I'm trying to derive a taxonomy from sparse "is-a" relationships and am looking for a linear algebraic solution.

More specifically, the data is noisy and I want to detect relations that violate anti-transitivity, remove the least offenders, and then fill-in the transitive relationships, inheriting all relations from parents to children.

Is anyone aware of mathematical methods to:

  1. compute a general statistic of "transitivity" of some graph matrix?
  2. compute a matrix of relations in violation of anti-transitivity?

I could remove the offending rows from (2) and see how they affect (1). Then, I could compute transitive closure, which I already know how to do [1].

[1] http://www.cs.nmsu.edu/~ipivkina/TransClosure/index.html Warning: contains god-forsaken Java Applet.


1 Answer 1


I think what you're looking for is "transitive reduction", which gives the smallest relation whose transitive closure is the same as the transitive closure of the given relation.

And this makes me think, why even bother with the transitive reduction when you can just take the transitive closure to begin with...that is, why worry about the 'noise' and just add in all the missing transitive arcs.

If your noise is such that you have -cycles-... well, that's a whole nother problem (how do you know which edge is the 'bad' one?)

From the comments, I'm adding to my answer. I think the question really is something like this:

"Given a directed acyclic graph plus some additional edges (which may induce cycles), return some kind of poset (a transitive directed acyclic graph)".

Once the cycles are broken, one can then take a transitive closure (algebraically, as you like by $A^* = I + A + A^2 + ... + A^n = (I - A)^{-1}$ (OK, I threw in reflexive there too).

Now the difficulty is to get rid of the cycles. There is no way to know which ones are spurious, so you have to arbitrarily throw away edges to get rid of cycles. A naive approach would be to DFS repeatedly (this isn't particularly algebraic), removing the edge on which a cycle is recognized, until no more cycles are found. This isn't particularly elegant because it may remove more edges than necessary (to induce acyclicity).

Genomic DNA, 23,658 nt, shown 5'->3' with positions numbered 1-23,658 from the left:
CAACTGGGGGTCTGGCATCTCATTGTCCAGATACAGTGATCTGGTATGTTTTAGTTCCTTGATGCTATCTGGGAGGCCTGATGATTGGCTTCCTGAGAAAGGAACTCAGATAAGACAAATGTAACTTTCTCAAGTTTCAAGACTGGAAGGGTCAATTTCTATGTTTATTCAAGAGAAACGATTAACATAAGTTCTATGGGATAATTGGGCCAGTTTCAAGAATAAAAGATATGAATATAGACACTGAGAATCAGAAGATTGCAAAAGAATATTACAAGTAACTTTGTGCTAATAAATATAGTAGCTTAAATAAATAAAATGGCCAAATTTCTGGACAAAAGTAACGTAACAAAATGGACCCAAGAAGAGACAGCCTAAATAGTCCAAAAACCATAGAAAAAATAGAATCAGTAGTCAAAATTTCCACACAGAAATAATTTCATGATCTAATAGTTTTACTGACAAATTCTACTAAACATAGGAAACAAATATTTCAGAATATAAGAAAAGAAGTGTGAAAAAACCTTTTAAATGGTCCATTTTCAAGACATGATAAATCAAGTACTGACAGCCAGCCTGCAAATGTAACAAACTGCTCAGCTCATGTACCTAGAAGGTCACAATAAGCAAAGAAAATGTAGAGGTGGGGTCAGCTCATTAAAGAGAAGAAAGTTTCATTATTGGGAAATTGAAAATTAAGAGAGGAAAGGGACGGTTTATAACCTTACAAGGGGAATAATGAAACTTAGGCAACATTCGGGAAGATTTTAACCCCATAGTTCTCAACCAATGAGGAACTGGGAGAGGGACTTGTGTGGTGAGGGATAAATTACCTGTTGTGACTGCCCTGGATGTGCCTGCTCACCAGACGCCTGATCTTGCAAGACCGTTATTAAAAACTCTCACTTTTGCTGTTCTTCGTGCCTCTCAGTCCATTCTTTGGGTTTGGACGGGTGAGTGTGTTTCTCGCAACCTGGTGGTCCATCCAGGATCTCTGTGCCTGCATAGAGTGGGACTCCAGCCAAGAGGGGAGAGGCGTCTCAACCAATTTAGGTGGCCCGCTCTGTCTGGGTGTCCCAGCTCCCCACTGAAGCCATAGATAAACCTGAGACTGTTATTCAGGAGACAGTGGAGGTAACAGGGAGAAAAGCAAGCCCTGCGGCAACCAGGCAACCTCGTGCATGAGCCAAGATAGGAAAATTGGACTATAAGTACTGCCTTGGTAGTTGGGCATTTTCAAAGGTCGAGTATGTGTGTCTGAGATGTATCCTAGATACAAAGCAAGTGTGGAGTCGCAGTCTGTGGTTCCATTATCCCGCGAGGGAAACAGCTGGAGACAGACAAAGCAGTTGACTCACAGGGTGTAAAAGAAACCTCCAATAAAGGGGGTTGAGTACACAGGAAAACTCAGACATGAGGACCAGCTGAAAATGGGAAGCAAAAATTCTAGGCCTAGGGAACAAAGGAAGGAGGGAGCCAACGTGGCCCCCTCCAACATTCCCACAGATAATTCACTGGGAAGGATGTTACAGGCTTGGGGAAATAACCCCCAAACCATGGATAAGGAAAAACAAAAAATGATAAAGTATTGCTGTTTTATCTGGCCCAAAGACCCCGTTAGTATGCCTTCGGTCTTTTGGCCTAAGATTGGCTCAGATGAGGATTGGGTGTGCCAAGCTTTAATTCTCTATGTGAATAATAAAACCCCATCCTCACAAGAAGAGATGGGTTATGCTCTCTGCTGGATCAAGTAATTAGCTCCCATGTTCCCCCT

The next idea is to try to get rid of the -fewest- edges possible, which off the top of my head sounds so very NP-complete that I wouldn't bother (can somebody confirm or not?).

When that happens, we can take off the theoretician hat and just be practical...how many spurious edges do you expect? If very few, I'd say go with the DFS approach, there won't be many intertwining cycles.

You may be concerned that such a thing will result in a taxonomy that is not ... right. Say, a dog is an animal is a beagle (you wanted the algorithm to throw out the spurious 'an animal is a beagle' and not 'a beagle is a dog'). But if your algorithm is to be anonymous, it can't (it's not possible to) know which is the best edge to remove (in a cycle, no edge is distinguished). That is, the bad example I gave is unavoidable in a general setting.

PS: since we moved to dealing with cycles rather than transitivity (since any acyclic graph has an acyclic transitive closure), I realize now that an appropriate 'statistic' might by 'girth', the length of the largest cycle (with an acyclic graph having infinite girth). And ...I don't know of a fractional analog to girth. See Scheinerman, Fractional Graph Theory for ideas.

PPS: I'm sure there are heuristics that might help choose bad edges (edges that you want to remove), for example, to make the hierarchy more ... pyramidal... try to minimize the number of 'top' nodes (nodes with no in-edges) or try to maximize the number of descendants of these top nodes. This might be expensive (for each edge in a cycle, compute descendants for everybody, then compare these results and pick the best one).

  • $\begingroup$ Thanks for the information. Yes, the data does have cycles, which is why I was wondering if there's a global "score" for the anti/transitivity. If xRy and yRx, I could use the score to remove the relation that was most consistent with the overall transitivity. $\endgroup$
    – trope
    Feb 24, 2011 at 3:44
  • $\begingroup$ I'm going to be a bit intrusive and say that you really shouldn't want a 'measure' of how transitive a graph is. A graph is either transitive or it is not (all it takes is one edge to prevent it). There might be a fractional version of this 0-1 property (sort of like fractional chromaticity) but I'm not fluent enough with that to come up with a meaningful fractional-transitive property. Instead I think you want to get rid of cycles (in a directed graph). Then you can take a transitive closure to get the 'is-a' poset. I'm editing my answer to reflect this. $\endgroup$
    – Mitch
    Feb 28, 2011 at 4:17

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